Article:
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Efficiency is everything on the farm. And especially when it comes to irrigation farming. So, what does a tire built for efficiency look like?

2 Min Read
EWRS-PIVOT Airless Pivot Tire.jpg
Submitted by Evolution Wheel

Any farmer with a center pivot irrigation system can tell you, they can be a headache. Mainly due to pivot tires. The harsh conditions that pivot tires operate in damage tires easily. Causing damage to the field and irrigation system alike.

There are a few solutions that are commonly seen in fields including taller tires, wider tires, and steel or plastic tires. However, these options never truly fix all the problems out in the field.


Efficiency is everything on the farm. And especially when it comes to irrigation farming. So, what does a tire built for efficiency look like?

No Flat Tires

Flat tires in the field cause all sorts of problems. They cause downtime, are difficult to remove, and create added expenses. If they aren’t found early enough, they can cause damage to towers and the crop. This is why we are seeing more and more farmers turn to airless tire options in the field.

There are three main types of airless tires. Steel, plastic, and solid rubber. One of the main issues farmers have with airless tires is that they lack flexibility. Flexibility is a critical aspect of traction. without it, the tire will slip on obstacles and easily get stuck. Solid rubber tires use apertures to allow the rubber to flex as the tire travels. Allowing for better traction while also never going flat.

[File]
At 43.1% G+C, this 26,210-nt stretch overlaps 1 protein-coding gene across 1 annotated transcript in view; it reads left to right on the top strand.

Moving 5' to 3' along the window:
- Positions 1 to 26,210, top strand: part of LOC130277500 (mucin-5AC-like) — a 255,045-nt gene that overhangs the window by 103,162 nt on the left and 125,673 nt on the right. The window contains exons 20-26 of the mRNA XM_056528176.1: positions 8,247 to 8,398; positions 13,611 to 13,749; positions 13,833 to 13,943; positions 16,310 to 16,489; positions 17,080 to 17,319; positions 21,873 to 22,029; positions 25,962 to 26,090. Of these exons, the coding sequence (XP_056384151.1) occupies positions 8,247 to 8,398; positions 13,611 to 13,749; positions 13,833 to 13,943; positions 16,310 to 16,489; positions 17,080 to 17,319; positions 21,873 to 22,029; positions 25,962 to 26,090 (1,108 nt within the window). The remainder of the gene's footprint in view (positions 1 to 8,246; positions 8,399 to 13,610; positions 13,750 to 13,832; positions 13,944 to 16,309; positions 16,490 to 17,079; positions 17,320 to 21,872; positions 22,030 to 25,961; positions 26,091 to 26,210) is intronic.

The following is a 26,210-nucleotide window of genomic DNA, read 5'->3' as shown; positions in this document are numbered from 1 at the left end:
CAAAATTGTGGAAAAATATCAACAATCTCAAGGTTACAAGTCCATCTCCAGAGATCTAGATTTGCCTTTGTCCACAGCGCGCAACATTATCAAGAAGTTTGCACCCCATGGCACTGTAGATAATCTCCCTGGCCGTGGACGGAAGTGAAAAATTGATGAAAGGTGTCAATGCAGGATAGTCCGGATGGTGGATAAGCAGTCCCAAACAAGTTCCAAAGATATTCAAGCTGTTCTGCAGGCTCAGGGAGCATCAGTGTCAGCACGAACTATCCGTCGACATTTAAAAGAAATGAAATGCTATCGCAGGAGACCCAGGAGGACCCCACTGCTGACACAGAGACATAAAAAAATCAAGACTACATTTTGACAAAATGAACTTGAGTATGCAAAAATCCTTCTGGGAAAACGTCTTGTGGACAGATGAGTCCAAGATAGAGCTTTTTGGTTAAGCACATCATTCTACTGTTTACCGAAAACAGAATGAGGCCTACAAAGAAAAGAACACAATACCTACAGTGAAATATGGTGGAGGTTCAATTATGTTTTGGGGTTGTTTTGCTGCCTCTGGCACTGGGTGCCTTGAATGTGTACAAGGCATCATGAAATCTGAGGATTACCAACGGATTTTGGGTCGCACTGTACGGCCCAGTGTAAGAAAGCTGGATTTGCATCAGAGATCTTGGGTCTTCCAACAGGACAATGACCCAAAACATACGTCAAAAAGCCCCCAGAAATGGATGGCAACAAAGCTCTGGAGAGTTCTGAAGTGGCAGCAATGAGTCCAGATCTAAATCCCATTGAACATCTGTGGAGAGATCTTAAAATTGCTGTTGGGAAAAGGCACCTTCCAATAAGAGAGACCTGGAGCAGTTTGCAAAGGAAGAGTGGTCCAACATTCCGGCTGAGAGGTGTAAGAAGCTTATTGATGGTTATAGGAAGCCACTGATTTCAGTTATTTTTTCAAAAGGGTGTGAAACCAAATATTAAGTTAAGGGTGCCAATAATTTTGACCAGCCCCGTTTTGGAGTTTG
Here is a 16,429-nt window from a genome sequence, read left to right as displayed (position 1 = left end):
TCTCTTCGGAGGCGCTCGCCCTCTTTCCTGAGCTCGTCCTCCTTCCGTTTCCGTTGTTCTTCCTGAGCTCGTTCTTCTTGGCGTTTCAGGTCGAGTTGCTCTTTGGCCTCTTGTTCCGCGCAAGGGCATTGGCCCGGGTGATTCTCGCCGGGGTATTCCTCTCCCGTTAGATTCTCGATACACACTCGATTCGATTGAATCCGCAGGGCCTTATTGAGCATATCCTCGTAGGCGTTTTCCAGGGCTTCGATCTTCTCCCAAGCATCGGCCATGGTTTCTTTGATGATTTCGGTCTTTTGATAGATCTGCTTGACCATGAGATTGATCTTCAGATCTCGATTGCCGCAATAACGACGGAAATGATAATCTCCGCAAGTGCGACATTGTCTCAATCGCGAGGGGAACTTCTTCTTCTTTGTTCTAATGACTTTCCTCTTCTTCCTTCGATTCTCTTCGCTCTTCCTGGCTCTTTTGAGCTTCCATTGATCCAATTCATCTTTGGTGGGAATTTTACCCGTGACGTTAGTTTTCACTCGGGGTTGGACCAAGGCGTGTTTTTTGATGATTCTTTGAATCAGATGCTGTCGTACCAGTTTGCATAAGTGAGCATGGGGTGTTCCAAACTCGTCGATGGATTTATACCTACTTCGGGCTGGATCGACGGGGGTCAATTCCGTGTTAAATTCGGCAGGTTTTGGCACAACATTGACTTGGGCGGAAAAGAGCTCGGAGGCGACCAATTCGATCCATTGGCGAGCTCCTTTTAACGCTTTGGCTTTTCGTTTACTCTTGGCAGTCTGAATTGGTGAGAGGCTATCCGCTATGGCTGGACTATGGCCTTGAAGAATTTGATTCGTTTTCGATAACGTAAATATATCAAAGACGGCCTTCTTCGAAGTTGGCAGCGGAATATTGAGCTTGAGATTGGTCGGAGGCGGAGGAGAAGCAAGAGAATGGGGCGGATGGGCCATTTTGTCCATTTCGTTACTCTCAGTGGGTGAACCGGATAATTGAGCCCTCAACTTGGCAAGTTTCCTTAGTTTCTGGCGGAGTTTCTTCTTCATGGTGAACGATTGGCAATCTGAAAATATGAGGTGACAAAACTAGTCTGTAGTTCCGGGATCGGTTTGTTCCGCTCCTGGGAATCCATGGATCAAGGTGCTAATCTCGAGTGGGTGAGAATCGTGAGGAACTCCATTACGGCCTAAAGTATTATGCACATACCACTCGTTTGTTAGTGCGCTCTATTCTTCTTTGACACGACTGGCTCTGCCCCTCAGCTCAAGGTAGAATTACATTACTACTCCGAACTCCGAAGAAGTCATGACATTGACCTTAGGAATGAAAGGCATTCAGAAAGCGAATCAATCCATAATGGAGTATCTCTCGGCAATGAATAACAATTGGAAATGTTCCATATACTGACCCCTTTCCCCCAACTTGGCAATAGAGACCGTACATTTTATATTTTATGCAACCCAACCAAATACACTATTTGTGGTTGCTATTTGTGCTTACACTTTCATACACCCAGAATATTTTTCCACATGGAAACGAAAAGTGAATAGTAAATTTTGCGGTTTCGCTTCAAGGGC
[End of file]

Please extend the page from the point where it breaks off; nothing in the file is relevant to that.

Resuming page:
Stuck Towers and Ruts

Stuck towers are a common problem in the field. This is often due to poor traction and deep ruts. A tire will get stuck in a trouble spot in the field and then lacks the traction to paddle through.

If this is your issue, trying a tire with a bi-directional tread pattern with a concave profile will probably be the most suitable choice. A bi-directional tread allows a tire to paddle through mud without digging. The concave profile will also hold mud underneath the tire to prevent ruts from forming.

Cost Effectiveness

Cost-effectiveness is another key aspect when purchasing tires for your machine. When determining the cost-effectiveness of a tire you have to look at a few things. The initial price, damage that it will prevent, and how long the tire will last.

A great example of an airless pivot tire is the EWRS-PIVOT Series from Evolution Wheel. Featuring an airless no-flat design with a bi-directional tread pattern and concave profile. They don’t go flat and have an anti-rut design that prevents ruts from forming.

A tire like this gives farmers more time to work on other jobs. Saving on labor costs and unnecessary wear. They also last 2-3 times longer than their pneumatic counterparts. Allowing farmers to focus on the more important jobs at hand.


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